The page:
early as the 9th century A.D., Sabah, then under
various chieftains, traded with China and later the Spanish and
the Portuguese. During the 15th century, Sabah was a
vassal of the Sultan of Brunei. In 1704, the Sultan of Brunei ceded
the land east of Murudu Bay to the Sultan of Sulu. In the
early 1880’s, Moses, an American trader, obtained a lease over
Sabah from Brunei. The lease eventually passed to Alfred Dent,
an Englishman. In 1881, he signed a treaty with Brunei and Sulu,
converting the lease into a cession. Thus
the British North Borneo (Sabah old name) was born. It was
administered by the British North Borneo Company
until the Japanese occupation during WWII. In 1945, after World War II, Sabah became a British Crown Colony.
In 1963, it gained independence and joined Malaysia. Today Sabah
is an integral part of Malaysia.
North Borneo, Population
about 2 million, comprising of over 30 different races speaking over
80 local dialects, it offers a diverse and multicultural experience.
The three main indigenous groups of Sabah are the Kadazan-Dusun,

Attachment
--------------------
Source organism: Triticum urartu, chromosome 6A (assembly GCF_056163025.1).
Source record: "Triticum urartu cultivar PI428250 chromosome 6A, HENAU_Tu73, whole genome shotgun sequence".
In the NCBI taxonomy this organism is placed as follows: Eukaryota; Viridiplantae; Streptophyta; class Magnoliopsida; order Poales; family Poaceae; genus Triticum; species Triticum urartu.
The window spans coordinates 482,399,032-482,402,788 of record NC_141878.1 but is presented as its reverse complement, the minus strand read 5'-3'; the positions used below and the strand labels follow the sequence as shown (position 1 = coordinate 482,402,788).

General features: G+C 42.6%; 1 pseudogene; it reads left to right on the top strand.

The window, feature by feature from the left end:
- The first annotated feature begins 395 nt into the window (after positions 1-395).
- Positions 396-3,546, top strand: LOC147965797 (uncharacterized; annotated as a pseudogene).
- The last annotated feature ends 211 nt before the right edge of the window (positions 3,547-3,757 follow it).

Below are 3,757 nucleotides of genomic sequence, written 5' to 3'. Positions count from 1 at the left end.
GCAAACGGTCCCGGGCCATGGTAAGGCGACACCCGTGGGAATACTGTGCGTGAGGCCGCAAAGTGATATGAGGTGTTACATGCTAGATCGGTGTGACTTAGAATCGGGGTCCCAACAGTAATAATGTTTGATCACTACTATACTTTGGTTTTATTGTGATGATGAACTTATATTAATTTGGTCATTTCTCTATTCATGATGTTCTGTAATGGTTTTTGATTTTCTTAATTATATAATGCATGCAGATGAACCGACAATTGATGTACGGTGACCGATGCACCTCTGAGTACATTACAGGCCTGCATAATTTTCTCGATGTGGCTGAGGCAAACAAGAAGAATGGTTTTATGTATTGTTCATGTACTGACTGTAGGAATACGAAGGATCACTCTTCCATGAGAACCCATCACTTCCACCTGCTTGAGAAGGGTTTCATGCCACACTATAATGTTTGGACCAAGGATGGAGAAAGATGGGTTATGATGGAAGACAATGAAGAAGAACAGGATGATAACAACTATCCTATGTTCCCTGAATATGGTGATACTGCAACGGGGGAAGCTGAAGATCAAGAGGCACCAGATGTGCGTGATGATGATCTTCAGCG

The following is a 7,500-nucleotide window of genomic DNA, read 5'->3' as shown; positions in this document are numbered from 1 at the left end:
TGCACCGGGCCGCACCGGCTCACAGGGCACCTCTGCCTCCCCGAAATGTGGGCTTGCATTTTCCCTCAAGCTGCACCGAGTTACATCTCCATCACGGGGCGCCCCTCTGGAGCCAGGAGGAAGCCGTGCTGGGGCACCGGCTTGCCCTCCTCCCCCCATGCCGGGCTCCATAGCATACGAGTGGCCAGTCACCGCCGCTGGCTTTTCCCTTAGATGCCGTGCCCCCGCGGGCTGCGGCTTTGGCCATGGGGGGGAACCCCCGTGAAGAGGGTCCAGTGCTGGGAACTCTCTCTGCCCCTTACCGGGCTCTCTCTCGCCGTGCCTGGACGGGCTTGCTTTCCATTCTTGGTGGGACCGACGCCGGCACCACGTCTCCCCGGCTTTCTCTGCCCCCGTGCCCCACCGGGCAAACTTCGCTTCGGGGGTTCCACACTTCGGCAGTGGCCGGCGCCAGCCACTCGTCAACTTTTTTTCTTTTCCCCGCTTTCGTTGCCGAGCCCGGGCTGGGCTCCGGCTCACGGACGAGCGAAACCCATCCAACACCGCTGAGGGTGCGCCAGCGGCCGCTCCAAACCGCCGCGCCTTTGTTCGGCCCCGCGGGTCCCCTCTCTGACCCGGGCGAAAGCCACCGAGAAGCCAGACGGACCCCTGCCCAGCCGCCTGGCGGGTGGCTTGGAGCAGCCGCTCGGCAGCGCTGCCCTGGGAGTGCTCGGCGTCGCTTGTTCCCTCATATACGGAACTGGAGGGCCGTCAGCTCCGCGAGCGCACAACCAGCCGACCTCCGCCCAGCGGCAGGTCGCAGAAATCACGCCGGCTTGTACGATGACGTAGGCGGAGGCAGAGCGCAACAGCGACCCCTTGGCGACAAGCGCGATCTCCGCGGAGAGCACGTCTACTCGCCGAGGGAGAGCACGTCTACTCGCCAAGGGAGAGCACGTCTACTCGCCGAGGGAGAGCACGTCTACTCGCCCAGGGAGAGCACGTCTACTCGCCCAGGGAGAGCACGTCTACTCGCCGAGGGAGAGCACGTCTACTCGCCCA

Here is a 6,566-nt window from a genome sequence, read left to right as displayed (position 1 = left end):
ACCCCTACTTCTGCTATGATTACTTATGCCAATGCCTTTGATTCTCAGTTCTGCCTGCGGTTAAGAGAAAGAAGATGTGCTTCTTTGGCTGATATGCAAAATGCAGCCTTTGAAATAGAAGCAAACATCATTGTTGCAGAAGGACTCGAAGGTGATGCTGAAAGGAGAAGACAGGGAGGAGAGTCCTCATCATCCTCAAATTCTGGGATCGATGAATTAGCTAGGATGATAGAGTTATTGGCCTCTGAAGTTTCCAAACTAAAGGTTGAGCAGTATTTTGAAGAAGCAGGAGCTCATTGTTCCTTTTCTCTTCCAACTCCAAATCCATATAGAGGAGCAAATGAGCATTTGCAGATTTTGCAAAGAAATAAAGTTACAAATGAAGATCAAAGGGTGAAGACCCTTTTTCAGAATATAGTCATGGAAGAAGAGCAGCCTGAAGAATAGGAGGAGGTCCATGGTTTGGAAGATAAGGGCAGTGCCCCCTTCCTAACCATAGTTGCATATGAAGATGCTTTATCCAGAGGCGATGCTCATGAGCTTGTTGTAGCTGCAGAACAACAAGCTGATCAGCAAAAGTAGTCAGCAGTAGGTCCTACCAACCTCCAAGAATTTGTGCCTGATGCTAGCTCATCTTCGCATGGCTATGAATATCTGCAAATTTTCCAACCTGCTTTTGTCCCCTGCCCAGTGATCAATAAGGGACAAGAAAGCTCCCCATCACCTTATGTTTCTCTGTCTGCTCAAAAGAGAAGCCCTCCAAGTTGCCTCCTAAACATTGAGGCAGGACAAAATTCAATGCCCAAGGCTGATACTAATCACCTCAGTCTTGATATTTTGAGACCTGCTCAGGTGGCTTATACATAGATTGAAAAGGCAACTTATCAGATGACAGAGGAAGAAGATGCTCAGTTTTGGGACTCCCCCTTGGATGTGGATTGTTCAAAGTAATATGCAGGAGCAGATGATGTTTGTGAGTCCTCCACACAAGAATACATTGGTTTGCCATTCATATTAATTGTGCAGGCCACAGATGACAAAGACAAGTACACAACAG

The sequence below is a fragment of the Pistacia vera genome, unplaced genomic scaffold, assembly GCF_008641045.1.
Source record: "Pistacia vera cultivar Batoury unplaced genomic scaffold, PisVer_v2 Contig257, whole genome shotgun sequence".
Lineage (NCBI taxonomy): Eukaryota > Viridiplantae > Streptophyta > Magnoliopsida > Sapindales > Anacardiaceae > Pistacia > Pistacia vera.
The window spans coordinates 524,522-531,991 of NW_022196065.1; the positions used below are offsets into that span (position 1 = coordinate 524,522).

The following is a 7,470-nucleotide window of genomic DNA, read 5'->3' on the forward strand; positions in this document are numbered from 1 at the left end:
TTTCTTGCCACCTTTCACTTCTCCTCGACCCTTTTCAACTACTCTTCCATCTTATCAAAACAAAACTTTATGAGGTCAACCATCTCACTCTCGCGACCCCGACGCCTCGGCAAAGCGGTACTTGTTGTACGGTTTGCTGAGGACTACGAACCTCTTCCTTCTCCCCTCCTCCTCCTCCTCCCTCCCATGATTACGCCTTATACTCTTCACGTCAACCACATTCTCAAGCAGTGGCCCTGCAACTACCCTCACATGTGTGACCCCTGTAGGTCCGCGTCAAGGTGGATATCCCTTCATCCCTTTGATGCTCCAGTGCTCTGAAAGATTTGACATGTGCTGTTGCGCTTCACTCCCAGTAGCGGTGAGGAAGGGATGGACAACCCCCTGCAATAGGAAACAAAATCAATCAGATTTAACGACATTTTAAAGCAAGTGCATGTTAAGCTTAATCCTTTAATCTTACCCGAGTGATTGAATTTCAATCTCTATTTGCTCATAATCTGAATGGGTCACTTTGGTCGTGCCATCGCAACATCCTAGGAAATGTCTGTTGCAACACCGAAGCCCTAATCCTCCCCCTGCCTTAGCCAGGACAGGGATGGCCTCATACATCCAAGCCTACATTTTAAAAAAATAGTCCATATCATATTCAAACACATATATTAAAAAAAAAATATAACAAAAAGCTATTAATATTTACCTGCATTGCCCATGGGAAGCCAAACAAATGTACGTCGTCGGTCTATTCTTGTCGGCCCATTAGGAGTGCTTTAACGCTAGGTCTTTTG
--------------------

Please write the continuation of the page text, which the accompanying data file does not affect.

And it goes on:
largest native cultural group, the Kadazan-Dusun, make up about a third of the
population. These are the prosperous rice producers of Sabah,
although in recent times many have ventured into other trades.
Living in the interior plains they are well known for their
unique customs that feature female priestesses called
‘bobohizan’ presiding over still practiced ancient rituals.
The Bajaus, another
cultural group, are skilled
fishermen as well as rice farmers. They are also experts in
rearing horses and water buffaloes. The Bajaus live mainly on
the east and west coasts. East coast Bajaus are sea nomads,
coming ashore only to bury their dead. The West-coast Bajaus are
farmers and are dubbed the cowboys of the East, they
are renowned for their horsemanship.
Finally, the Marut people, are farmers and hunters, they live in the interior region
near the borders of Sarawak and Kalimantan. Once feared for
their head hunting, the Muruts are great hunters with spears,
blowpipes and poisoned darts. Many still reside in their
traditional communal longhouses and they are well known for
their elaborate displays of bride-wealth, dancing and feasting.
Sarawak, this East Malaysian state’s handicrafts bear the unique
stamp of its many indigenous peoples. In particular look out for
beads, hand woven baskets. Pua-weaving indigenous to the states of
Sabah and Sarawak, is distinguished by ruddy hues and a predominance
of plant and animal motifs.